Agricultural economists are said to seldom agree on things. The outlook for farmland values provides an excellent case in point.
FCC released its annual Farmland Values Report. The national average farmland value increased 22%, the highest increase FCC has ever reported. Large profit margins for crop production and continued low interest rates have driven the recent surge, mostly observed in the first half of last year.
As we’ve noted before, the margins for the crop sector are expected to tighten. But there’s no consensus on what the future entails. Opinions diverge broadly, as outlined in these two separate outlooks on farmland markets.
A Re/Max report states that despite a moderation of prices in the short-term, the positive long-term outlook for Canadian agriculture will sustain a “healthy” demand for farmland.
Professors Baker, Boehlje & Langemeier from Purdue University (Indiana) conducted a study which urges more caution when it comes to farmland valuation.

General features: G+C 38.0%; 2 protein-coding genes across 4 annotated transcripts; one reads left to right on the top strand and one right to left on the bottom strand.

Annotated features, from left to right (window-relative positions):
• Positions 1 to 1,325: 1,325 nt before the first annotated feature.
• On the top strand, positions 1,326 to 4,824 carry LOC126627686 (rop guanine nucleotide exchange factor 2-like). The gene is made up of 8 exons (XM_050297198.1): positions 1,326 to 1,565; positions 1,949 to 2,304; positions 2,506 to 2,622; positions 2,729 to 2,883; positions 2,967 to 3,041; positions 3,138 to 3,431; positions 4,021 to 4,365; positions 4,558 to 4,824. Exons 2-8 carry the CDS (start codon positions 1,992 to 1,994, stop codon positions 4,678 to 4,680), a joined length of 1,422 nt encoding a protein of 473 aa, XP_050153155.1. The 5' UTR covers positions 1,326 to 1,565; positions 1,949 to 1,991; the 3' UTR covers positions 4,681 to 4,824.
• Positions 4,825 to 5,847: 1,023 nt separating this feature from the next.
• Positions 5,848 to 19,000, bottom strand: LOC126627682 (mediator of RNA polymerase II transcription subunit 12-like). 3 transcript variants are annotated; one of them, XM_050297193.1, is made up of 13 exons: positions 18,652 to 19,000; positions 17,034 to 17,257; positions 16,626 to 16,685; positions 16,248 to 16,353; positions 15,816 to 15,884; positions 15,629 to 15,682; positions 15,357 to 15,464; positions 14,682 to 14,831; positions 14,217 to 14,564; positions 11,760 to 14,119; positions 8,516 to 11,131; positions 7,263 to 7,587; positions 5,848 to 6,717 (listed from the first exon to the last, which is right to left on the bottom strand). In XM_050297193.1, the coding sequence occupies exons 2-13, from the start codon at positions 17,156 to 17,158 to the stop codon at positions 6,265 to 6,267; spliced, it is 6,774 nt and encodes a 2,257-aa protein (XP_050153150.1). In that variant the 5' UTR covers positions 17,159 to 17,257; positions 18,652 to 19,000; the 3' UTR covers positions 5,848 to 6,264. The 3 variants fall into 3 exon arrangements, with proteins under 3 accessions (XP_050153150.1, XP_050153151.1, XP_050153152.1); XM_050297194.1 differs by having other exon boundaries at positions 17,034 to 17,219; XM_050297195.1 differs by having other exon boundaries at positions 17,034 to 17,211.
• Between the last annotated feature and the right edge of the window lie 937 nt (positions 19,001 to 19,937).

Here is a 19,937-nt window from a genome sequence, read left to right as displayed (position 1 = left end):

“Even though our data confirms the conventional wisdom that farmland has high returns, low risk, and is a good inflation hedge, the current [price /10-year average rental rate] ratio suggests this is not a good time to buy. Those purchasing farmland today should not ignore the prospects of “buyer’s remorse”.
Although crop prices have rebounded from their recent lows, the drivers of this recovery may be short term; such as being a function of the situation in Ukraine. As 2014 progresses, I’d urge crop producers to be cautious about using recent returns to project future cash flow.
What are you seeing in your area?
James Bryan, Agricultural Economist, Farm Credit Canada
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